Dilemma on the Horn of Africa
Africa Confidential, No. 11, pg.5-7
May 26, 1967
Abdirazak Haji Hussein, Prime Minister of the Somali Republic, addressing the Assembly. October 18, 1966. United Nations, New York.
Some of the heat seems to have gone out of the fire in the Horn of Africa. But too many nations are involved for the quiet to be anything more than temporary. The Somali are minority constituents in Ethiopia, Kenya and French Somaliland, while they also have their own state in the Somali Republic. Also involved in the area`s problems are the United Arab Republic and Saudi Arabia, interlocked in the struggle for Middle-East leadership. Nor must it be forgotten that Aden is just across the entrance to the Red Sea from Djibouti.
Our correspondent, recently back from Somalia, writes:
Somali ambitions are well known, On the country`s flag there is a five-point star—two points for the united British and Italian Somalilands, one for the Somali in Kenya, one for those in Ethiopia and one for French Somaliland (now about to change its name to either the French Territory of the Afar People, or the French Territory of the Afar and the Issa People). The reaction on the outside countries of the desire to unite the Somali people is important.
KENYA: The dispute between Somalia and Kenya, which, during the days of the Kenyan “majimbo” (regionalist) constitution, was a major cause in delaying independence, is really dominated by Ethiopia. The Kenyan indigenous administration had no experience of the Somali in its North Eastern Province until a year or two after Kenya`s independence (December 1963), when Kenyans replaced British administrative officers. But the close liaison between Ethiopian government officials in Addis Ababa and Kenyan officials was established six months or so before Kenya`s independence, including a secret mutual defence agreement which was only produced officially after Kenya`s independence.
Ethiopia`s experience of “administering” hostile Somali nomads dates from the withdrawal of the British military administration from the Ogaden in 1948. With more than a decade of this experience behind her, together with the invaluable experience of very able Somali-speaking Amhara administrators, Ethiopian advice as to how to deal with the Somali was eagerly sought by the Kenyan government. Ethiopia was (and still is) only too willing to offer advice, and at one time it was seriously suggested that Ethiopian officers should assist with the administration and military control of Kenya`s North Eastern Province.
Ethiopia`s concern, of course, is to ensure that the Kenyan government does not yield to the Somali demand that the right of Somali self-determination should be accepted, with the probable result of a cession of territory to Somalia. The actual cession of this desertland, which is nothing but an economic liability, is not really the point at issue: it is the principle that, once a former colony has secured its political independence, there is no further right to self-determination, least of all by one of many minority communities. This principle is enshrined in the OAU Charter. Hence Ethiopia`s acute sensitivity to developments in Kenya`s North Eastern Province and her primary interest in maintaining more than just cordial relations with Kenya.
ETHIOPIA: The dispute with Somalia is not as straightforward as that of Kenya. Ethiopia`s South Eastern boundary with the Republic carries no international recognition. It was delineated by the British military administration on its withdrawal from Somalia in 1950. In 1935 this ill-defined boundary was used by Italy to provoke hostilities with Ethiopia, leading to the Italian Abyssinian war. In short, no one knows within ioo miles or so the precise location of the legal boundaries agreed between Italy and King Menelik in 1897 (the maps on which this agreement was recorded have been lost by both sides). Other legal agreements over the years have been inconclusive, but since Somalia`s independence they have become largely irrelevant, since the Republic maintains that the boundary should be drawn according to the wishes of the Somali inhabitants.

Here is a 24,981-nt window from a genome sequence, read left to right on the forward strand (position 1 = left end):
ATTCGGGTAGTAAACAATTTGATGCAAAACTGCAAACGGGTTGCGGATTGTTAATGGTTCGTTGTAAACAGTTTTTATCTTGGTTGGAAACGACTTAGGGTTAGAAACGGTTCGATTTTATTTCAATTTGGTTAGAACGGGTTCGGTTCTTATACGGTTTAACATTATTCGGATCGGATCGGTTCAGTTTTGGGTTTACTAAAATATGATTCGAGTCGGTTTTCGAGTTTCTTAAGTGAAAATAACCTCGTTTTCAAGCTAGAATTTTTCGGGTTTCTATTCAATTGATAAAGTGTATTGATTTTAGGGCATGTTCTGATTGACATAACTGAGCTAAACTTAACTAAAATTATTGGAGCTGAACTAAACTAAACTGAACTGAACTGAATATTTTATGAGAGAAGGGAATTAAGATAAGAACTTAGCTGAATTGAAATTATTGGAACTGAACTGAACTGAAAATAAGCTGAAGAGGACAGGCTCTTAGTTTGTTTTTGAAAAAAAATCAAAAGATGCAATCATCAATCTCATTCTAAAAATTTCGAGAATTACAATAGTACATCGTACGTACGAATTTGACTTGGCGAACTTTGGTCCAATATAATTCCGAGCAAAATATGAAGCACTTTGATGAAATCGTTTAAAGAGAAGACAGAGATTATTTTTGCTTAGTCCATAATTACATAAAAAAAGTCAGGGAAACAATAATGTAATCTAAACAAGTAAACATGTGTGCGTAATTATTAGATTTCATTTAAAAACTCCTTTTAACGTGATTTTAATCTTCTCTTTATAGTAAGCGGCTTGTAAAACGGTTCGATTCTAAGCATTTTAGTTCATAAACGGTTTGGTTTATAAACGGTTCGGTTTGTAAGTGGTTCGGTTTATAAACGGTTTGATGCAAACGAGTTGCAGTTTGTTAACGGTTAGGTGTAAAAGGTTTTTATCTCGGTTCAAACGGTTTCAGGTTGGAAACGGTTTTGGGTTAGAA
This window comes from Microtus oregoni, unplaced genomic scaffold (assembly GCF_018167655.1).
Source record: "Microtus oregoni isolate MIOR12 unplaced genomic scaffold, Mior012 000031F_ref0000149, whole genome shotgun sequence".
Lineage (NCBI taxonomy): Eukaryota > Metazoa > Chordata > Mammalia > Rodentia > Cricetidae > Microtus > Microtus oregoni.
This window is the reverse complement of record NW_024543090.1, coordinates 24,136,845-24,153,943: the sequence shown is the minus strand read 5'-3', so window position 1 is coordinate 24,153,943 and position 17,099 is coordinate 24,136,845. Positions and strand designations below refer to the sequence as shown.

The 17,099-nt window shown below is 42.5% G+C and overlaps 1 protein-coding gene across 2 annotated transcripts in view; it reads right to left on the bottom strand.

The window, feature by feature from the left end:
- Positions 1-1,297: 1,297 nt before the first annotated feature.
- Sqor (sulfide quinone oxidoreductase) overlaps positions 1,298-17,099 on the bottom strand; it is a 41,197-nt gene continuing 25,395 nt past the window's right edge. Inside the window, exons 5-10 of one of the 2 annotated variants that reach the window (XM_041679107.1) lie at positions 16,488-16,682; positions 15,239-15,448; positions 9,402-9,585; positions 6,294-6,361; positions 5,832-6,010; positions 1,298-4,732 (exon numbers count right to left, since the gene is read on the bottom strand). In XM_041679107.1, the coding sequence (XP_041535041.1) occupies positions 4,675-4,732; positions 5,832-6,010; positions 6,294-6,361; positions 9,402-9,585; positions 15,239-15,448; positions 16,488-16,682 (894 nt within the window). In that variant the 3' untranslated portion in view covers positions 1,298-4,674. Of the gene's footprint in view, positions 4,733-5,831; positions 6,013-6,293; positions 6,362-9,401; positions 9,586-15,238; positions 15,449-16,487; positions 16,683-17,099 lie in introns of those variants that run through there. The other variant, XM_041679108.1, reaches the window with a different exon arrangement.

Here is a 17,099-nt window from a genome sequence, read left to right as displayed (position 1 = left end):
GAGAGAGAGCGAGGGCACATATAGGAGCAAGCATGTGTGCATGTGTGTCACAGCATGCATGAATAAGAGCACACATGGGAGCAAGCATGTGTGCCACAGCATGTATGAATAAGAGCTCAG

Naturally Ethiopia will not accept this principle. Such a precedent could lead to the disintegration of the Empire, with the numerically superior Galla endeavouring to assert their political rights, and Muslim Eritreans wishing to secede. Although the “provisional boundary” dividing Somalia from Ethiopia may only be of academic interest, its “provisional” nature validates the Somali contention that a territorial dispute exists between the Republic and Ethiopia.
FRENCH SOMALILAND: The two ethnic groups in this territory, the Afar and the Somali, both spill over into Ethiopia, and the former extend into Eritrea. Both groups represent disaffected minority elements in Ethiopia and Eritrea; and if French Somaliland were to become another independent base for subversive activities, Ethiopian government resources would become sorely strained to contain the trouble—apart from the stranglehold that would be placed on Ethiopia`s railway link to the toast.
France has been lauded by Ethiopia and by the majority of francophone Africans, to say nothing of Western- European powers, for ensuring that a probable clash of arms over the territory between Ethiopia and the Somali Republic was averted. This may have been a wise step, but it only arose because of the previous decision to hold an unnecessary referendum in the first place. An election for a new Territorial Assembly, after a more advanced constitution had been approved, was all that was necessary. As it is, most of the Somali (although a 40 per cent minority on the electoral rolls) feel that they have been deprived of their independence—an emotional grievance with an inflammable content. Eighty per cent of the population of Djibouti (as opposed to its registered voters) are Somali, and almost the entire semi-skilled labour force of the capital, its port and railroad, is dependent, one way or another, on the Somali.